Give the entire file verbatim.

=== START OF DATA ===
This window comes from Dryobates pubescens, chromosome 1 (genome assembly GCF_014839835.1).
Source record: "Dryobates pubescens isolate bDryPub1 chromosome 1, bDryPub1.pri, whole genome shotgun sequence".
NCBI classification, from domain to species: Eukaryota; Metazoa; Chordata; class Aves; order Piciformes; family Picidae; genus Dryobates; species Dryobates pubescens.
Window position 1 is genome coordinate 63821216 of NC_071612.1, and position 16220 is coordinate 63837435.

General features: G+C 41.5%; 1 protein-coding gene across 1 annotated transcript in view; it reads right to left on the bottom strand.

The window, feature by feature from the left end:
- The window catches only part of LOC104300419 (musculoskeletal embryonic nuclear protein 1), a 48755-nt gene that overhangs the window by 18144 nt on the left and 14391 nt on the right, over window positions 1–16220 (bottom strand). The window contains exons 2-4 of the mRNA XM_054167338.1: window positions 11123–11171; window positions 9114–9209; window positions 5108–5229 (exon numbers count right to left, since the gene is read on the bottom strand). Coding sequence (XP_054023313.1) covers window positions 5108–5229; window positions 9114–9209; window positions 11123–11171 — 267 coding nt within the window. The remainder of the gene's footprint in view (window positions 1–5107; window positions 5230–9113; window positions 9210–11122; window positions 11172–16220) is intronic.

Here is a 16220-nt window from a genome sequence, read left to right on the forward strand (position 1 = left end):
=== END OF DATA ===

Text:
This window comes from Dryobates pubescens, chromosome 1 (genome assembly GCF_014839835.1).
Source record: "Dryobates pubescens isolate bDryPub1 chromosome 1, bDryPub1.pri, whole genome shotgun sequence".
NCBI classification, from domain to species: Eukaryota; Metazoa; Chordata; class Aves; order Piciformes; family Picidae; genus Dryobates; species Dryobates pubescens.
Window position 1 is genome coordinate 63821216 of NC_071612.1, and position 16220 is coordinate 63837435.

General features: G+C 41.5%; 1 protein-coding gene across 1 annotated transcript in view; it reads right to left on the bottom strand.

The window, feature by feature from the left end:
- The window catches only part of LOC104300419 (musculoskeletal embryonic nuclear protein 1), a 48755-nt gene that overhangs the window by 18144 nt on the left and 14391 nt on the right, over window positions 1–16220 (bottom strand). The window contains exons 2-4 of the mRNA XM_054167338.1: window positions 11123–11171; window positions 9114–9209; window positions 5108–5229 (exon numbers count right to left, since the gene is read on the bottom strand). Coding sequence (XP_054023313.1) covers window positions 5108–5229; window positions 9114–9209; window positions 11123–11171 — 267 coding nt within the window. The remainder of the gene's footprint in view (window positions 1–5107; window positions 5230–9113; window positions 9210–11122; window positions 11172–16220) is intronic.

Here is a 16220-nt window from a genome sequence, read left to right on the forward strand (position 1 = left end):